Here are my questions:

1) I know I don't qualify for the Foreign Earned Income Exclusion (FEIE) yet, because I haven't lived in the UK for more than 330 consecutive days. On my payslip, as of the end of the US tax year, I hadn't paid for any UK income tax yet because of earning less than the income tax allowance. I would prefer not to pay any income tax in the US on my UK earnings, because I will be paying UK taxes on it over the UK tax year, which ends in April. By then I will have earned above the allowance. Should I just calculate 20% of my UK earnings and apply the Foreign Tax Credit since I'll be paying this eventually on my salary (even though there's no 2012 paperwork to back this up), or should I apply for an extension until September when I meet the residency requirements for the FEIE?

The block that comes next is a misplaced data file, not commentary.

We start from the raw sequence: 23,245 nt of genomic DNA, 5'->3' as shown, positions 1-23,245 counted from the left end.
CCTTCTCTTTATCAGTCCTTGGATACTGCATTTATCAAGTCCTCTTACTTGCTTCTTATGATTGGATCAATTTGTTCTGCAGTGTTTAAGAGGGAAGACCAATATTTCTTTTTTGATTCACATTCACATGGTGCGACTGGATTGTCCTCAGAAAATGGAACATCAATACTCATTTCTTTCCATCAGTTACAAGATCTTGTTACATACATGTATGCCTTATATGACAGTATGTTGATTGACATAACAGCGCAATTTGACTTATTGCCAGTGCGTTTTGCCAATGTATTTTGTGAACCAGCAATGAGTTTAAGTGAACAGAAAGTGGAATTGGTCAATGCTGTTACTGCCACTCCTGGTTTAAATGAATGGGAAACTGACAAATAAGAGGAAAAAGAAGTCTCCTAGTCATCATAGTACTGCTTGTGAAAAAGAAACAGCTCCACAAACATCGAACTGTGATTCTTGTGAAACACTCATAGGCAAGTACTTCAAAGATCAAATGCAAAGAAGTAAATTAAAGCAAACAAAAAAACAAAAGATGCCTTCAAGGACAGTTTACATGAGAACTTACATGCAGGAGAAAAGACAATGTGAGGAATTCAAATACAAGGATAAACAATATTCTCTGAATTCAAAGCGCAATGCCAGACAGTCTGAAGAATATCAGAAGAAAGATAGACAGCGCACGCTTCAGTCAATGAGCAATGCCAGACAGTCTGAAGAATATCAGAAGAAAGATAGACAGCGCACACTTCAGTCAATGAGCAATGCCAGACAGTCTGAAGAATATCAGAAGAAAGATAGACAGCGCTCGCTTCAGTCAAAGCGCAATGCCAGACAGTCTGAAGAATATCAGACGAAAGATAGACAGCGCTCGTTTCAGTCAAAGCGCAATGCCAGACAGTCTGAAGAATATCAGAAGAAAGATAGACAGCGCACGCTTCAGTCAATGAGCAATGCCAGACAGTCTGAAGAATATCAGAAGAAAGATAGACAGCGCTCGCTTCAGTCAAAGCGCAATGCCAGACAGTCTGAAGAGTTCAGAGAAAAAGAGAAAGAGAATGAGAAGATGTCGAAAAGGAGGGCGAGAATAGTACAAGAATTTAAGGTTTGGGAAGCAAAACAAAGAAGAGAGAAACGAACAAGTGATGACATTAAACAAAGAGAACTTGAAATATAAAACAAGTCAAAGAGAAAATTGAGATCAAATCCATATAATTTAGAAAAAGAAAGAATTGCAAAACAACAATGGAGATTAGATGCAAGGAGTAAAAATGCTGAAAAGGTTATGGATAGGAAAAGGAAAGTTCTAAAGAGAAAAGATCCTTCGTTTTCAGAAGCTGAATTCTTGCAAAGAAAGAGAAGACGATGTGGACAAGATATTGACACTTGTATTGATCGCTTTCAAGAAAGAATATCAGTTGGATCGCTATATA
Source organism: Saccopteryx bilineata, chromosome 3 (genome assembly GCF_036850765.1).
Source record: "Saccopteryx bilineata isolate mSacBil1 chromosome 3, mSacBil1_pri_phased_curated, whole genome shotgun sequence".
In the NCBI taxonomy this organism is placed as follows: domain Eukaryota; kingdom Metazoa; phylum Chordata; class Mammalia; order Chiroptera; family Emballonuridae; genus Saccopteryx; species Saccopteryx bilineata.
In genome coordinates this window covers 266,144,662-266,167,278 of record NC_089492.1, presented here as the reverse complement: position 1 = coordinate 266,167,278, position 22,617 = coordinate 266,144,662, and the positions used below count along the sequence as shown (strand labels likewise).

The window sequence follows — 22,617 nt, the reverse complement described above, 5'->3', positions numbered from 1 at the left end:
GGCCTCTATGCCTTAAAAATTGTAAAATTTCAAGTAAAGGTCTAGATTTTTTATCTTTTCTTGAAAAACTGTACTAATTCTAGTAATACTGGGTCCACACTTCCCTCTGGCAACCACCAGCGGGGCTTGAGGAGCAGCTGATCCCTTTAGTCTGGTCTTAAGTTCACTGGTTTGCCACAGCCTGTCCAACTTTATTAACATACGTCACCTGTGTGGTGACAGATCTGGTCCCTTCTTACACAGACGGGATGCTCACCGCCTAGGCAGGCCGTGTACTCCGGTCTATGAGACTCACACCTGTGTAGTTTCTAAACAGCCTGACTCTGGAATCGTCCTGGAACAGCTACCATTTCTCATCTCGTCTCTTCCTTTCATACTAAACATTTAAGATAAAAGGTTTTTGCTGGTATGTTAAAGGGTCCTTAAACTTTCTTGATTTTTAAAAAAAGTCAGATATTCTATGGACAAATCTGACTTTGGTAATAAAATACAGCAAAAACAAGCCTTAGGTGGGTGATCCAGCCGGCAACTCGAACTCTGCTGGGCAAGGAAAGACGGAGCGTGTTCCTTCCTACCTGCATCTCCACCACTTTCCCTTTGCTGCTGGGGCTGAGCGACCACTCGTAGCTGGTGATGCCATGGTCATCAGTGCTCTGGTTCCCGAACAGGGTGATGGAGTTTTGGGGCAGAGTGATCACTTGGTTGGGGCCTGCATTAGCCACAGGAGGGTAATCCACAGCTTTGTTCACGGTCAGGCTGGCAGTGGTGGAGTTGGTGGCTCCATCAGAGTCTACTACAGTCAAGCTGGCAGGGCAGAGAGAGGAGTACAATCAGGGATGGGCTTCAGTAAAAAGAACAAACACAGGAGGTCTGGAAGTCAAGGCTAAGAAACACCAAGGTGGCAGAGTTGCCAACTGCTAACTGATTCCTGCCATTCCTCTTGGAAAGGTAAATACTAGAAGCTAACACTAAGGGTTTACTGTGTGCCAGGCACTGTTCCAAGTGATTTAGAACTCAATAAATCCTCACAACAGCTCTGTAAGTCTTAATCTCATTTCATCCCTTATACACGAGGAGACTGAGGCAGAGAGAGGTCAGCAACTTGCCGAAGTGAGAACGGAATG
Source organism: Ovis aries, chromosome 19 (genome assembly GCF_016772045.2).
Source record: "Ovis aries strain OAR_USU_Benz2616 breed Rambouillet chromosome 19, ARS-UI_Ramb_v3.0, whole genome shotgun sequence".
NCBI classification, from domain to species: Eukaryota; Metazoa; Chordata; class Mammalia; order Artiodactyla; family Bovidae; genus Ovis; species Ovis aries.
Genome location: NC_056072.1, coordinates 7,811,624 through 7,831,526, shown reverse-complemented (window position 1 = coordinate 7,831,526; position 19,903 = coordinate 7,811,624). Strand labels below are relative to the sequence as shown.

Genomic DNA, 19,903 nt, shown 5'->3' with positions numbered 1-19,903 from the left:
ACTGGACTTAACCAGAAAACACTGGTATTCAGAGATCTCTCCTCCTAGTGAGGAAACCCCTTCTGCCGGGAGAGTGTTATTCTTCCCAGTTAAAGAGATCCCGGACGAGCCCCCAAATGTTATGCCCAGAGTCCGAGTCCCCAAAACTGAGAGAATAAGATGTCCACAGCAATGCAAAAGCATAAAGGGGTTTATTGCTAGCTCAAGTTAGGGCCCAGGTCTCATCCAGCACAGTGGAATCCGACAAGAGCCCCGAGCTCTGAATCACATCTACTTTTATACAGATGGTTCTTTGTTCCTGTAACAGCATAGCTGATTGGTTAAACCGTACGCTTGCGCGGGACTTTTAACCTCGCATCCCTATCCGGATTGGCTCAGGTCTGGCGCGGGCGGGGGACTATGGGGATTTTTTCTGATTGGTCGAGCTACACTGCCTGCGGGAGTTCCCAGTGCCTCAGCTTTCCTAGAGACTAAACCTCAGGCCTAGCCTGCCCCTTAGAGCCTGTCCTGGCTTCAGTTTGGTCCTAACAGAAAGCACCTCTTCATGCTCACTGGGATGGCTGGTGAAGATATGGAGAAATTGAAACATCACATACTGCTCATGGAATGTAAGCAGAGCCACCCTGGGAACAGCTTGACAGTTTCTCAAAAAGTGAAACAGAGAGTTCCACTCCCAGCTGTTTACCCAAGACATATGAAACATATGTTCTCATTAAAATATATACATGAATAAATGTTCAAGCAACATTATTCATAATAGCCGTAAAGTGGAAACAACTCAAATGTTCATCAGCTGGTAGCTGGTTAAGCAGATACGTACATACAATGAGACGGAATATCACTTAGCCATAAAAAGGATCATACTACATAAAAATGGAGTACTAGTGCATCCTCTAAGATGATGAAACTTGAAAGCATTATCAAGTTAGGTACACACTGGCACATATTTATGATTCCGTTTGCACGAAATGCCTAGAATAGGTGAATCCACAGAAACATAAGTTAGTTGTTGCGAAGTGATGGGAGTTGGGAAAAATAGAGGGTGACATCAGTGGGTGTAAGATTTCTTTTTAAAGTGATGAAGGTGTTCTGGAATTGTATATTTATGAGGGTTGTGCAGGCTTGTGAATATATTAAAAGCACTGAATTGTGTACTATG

I've heard that I still have to estimate what my taxes will be and pay said taxes in April, or be charged a penalty and interest. Even if I'm filing for an extension, should I pay extra with an estimation form even though I've already had taxes withheld when I was employed in CA?

2) How should I file my federal and state taxes, since I am in a registered domestic partnership in California? Since the US federal government does not recognize same-sex partnerships, I file federally as single, correct? Should I also file for my residency for California as domestic partnership filing separately?

3) I would like to consider myself as having officially moved out of California. I know that CA state taxes are pretty strict when it comes to expat income. While living for 3 weeks in Utah, I believe I did still get paid from my employer in CA for my work from home. Do I have to file income taxes on that in both CA and UT? I still hold a driver's license from CA and my US bank account is with a credit union in CA. Will this still make me liable for state taxes in CA in the future, even though I reported to the DMV that I moved back to UT and no longer have any other ties to CA?